The U.S. Supreme Court’s recent ruling that some indirect water pollution requires federal permits triggered renewed debate this week in legal battles over power plants and pipelines.
In an Illinois case, environmentalists argued Wednesday that the high court’s pivotal Clean Water Act decision in County of Maui v. Hawai’i Wildlife Fund means their own claims about coal ash pollution should advance. On the East Coast, meanwhile, industry lawyers sparred with environmental lawyers over whether the Maui standard applies in their pipeline rupture case.
The disagreements highlight the broad but unsettled implications of the Supreme Court’s April ruling, which said indirect water pollution triggers the Clean Water Act’s requirements when it’s the “functional equivalent” of a direct discharge.
The Prairie Rivers Network, a conservation group in Illinois, says the decision requires the U.S. Court of Appeals for the Seventh Circuit to revive the group’s case against Dynegy Midwest Generation for alleged pollution from coal ash ponds at the company’s retired Vermilion Power Station.
Coal Ash Near River
Coal ash, the waste produced from coal-fired power plants, contains metals such as arsenic, chromium, and mercury that pose risks to public health and the environment. Dynegy’s unlined impoundments are on the banks of the Middle Fork of the Vermilion River.
A district court tossed the Prairie Rivers Network’s claims in 2018. The group argued in a new brief that the Supreme Court’s ruling is controlling precedent and requires the Seventh Circuit to reverse the district court’s “erroneous holding.”
“The Supreme Court has now definitively resolved this question in the opposite direction, holding that point source discharges through groundwater to nearby surface waters are subject to Clean Water Act jurisdiction if they are the functional equivalent of direct discharges to surface water,” they told the court.
Dynegy has until July 31 to respond. The company previewed its counterargument in a legal filing in May, saying the Supreme Court’s decision applies to areas where a regulatory gap exists. They say that isn’t the case for the Vermilion coal ash ponds because state laws and the federal Resource Conservation and Recovery Act govern the site.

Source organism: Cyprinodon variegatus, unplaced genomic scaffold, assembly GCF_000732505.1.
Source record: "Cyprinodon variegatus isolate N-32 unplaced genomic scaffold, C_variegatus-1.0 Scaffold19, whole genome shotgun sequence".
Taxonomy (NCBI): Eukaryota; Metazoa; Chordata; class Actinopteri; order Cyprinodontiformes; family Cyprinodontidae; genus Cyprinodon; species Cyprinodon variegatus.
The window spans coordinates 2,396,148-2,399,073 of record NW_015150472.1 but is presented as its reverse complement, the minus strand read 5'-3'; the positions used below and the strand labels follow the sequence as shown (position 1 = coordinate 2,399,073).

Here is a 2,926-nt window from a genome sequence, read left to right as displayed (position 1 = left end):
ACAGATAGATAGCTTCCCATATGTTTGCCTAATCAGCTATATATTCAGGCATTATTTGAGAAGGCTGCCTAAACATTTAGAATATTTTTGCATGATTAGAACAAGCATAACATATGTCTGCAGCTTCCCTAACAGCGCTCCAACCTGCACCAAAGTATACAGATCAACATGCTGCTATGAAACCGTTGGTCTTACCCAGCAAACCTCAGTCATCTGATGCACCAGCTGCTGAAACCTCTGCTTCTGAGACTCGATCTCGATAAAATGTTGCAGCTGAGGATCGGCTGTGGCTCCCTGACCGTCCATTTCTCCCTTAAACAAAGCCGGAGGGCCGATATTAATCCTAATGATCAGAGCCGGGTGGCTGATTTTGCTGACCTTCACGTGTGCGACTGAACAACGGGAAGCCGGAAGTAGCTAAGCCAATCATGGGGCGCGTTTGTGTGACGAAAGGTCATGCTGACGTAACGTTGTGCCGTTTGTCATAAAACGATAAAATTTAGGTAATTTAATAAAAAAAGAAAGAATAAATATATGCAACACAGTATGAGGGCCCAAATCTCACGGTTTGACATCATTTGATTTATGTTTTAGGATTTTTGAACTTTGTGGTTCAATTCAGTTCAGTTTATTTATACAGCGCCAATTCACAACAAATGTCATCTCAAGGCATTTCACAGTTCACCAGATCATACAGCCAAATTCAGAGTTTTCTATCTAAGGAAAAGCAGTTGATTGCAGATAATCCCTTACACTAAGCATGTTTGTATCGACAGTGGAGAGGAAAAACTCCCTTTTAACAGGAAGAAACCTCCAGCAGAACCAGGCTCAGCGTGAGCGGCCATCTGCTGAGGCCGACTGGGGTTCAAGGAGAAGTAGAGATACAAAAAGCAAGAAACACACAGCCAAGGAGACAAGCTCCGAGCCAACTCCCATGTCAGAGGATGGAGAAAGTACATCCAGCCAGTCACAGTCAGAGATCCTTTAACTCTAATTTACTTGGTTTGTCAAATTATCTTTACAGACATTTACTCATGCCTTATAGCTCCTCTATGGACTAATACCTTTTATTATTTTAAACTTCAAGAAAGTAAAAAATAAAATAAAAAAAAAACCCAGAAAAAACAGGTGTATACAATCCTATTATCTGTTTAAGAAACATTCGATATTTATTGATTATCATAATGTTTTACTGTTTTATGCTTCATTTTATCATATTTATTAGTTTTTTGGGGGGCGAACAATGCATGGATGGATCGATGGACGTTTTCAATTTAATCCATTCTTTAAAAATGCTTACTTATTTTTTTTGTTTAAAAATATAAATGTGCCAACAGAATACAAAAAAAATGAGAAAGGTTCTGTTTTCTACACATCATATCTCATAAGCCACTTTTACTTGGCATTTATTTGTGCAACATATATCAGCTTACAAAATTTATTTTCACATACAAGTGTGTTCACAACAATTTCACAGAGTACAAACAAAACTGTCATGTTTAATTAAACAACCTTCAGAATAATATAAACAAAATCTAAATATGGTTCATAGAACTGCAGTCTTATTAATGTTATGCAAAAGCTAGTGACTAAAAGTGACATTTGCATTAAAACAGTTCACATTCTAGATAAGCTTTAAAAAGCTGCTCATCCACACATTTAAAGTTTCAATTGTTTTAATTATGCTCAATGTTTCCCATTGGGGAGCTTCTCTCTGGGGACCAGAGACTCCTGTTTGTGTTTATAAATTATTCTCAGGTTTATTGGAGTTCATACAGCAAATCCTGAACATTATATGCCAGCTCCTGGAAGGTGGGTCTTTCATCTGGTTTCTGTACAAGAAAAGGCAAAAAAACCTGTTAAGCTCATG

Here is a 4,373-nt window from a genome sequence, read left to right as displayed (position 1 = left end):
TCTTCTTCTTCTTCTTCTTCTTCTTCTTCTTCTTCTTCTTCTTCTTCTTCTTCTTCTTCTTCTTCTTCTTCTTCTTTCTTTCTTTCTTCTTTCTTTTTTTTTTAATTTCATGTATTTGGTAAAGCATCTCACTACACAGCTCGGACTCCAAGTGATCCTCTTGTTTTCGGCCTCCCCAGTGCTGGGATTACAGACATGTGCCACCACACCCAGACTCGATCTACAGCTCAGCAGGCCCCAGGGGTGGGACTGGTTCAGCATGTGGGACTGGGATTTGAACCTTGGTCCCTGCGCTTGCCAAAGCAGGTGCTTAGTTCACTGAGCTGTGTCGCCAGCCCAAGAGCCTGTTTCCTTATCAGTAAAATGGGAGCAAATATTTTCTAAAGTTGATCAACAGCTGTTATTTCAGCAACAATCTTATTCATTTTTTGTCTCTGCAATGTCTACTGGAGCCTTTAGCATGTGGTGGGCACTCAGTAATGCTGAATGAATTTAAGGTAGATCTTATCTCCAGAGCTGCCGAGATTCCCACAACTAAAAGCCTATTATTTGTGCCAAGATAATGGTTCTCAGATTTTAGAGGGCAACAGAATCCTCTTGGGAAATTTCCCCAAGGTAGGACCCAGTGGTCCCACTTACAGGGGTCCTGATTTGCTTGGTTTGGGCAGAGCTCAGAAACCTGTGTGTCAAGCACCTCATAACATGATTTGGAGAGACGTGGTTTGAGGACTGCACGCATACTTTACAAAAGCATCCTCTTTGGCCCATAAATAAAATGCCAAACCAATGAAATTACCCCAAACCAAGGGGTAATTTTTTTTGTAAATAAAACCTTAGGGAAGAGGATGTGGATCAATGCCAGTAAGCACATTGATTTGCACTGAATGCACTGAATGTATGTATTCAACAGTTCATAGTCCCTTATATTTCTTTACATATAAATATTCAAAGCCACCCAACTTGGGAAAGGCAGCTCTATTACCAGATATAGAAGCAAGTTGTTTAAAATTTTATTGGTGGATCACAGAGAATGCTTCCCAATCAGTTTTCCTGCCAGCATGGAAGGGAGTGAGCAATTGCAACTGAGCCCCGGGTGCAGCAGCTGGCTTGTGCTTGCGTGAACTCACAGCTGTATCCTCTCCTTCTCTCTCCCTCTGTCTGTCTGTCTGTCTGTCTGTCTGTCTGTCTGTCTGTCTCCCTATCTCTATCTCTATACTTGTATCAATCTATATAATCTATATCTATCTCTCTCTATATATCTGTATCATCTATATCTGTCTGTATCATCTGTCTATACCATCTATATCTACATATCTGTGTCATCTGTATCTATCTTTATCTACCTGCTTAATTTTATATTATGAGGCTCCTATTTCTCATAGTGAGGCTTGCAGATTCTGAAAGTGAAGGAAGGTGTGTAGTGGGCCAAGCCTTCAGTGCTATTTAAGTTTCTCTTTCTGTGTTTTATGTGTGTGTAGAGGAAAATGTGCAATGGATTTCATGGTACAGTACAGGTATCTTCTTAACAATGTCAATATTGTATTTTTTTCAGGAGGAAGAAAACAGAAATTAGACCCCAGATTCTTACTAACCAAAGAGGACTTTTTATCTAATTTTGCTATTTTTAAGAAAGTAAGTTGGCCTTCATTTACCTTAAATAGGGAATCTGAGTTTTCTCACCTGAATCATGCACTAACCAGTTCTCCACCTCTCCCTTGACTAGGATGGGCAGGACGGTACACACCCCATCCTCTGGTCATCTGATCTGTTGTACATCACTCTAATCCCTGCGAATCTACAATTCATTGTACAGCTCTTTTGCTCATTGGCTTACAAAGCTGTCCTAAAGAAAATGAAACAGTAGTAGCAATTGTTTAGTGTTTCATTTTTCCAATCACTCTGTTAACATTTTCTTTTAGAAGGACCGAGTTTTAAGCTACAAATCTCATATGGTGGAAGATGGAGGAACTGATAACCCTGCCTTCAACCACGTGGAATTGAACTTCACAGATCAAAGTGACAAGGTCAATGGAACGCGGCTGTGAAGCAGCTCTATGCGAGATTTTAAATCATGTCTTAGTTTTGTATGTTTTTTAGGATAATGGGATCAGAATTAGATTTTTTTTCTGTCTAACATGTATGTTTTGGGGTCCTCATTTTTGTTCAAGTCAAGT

The debate over the impact of the Supreme Court’s decision is even more complicated in the U.S. Court of Appeals for the Fourth Circuit, which is handling a case involving a gasoline pipeline spill in South Carolina.
Kinder Morgan’s Plantation pipeline ruptured in 2014 and spilled gasoline on the ground and into tributaries of the Savannah River. The Fourth Circuit previously agreed with Upstate Forever and other environmental groups that the discharges violated the Clean Water Act because polluted groundwaters had a “direct hydrologic connection” with federally regulated waterways.
Kinder Morgan asked the Supreme Court to review the ruling. The justices kept the case on hold during proceedings in the Maui litigation, and then sent it back to the Fourth Circuit in May for the judges to revisit in light of the new “functional equivalent” test.
Environmental groups argued Wednesday that Kinder Morgan’s pipeline rupture still qualifies as a Clean Water Act violation under the high court’s standard.
“While the Supreme Court articulated the applicable standard differently, in substance it affirmed this Court’s decision finding that the unpermitted discharge by Kinder Morgan of petroleum pollutants into waters of the United States violates the Clean Water Act,” they told the Fourth Circuit.
The groups reasoned that the spilled gasoline travels from the pipeline into groundwater and into nearby federal waterways, meeting the Supreme Court’s test.
Time and Distance of Pollution
Justice Stephen Breyer, who wrote the majority opinion, said the time and distance it takes for pollution to reach federal waters were key factors in analyzing whether the Clean Water Act applies.
The Plantation pipeline lies just 1,000 feet from one Savannah River tributary and 400 feet from another, the groups told the Fourth Circuit. And petroleum pollution was detected in the waters a month after the pipeline spill was discovered, they said.
But Kinder Morgan lawyers said the environmentalists didn’t make those detailed arguments in their original district court lawsuit, so the Fourth Circuit should scrap their claims. Or, they argued, the circuit court should remand the case for further briefing in the district court in light of Maui.
“Such an alternative approach would permit the district court (and other courts) to apply County of Maui in the first instance and, if an appeal occurs later, would permit more development of the law before this Court must assess it,” Kinder Morgan said.
The cases are Prairie Rivers Network v. Dynegy Midwest Generation, 7th Cir., No. 18-3644, brief filed 7/1/20 and Kinder Morgan Energy Partners LP v. Upstate Forever, 4th Cir., No. 17-1640, briefs filed 7/1/20.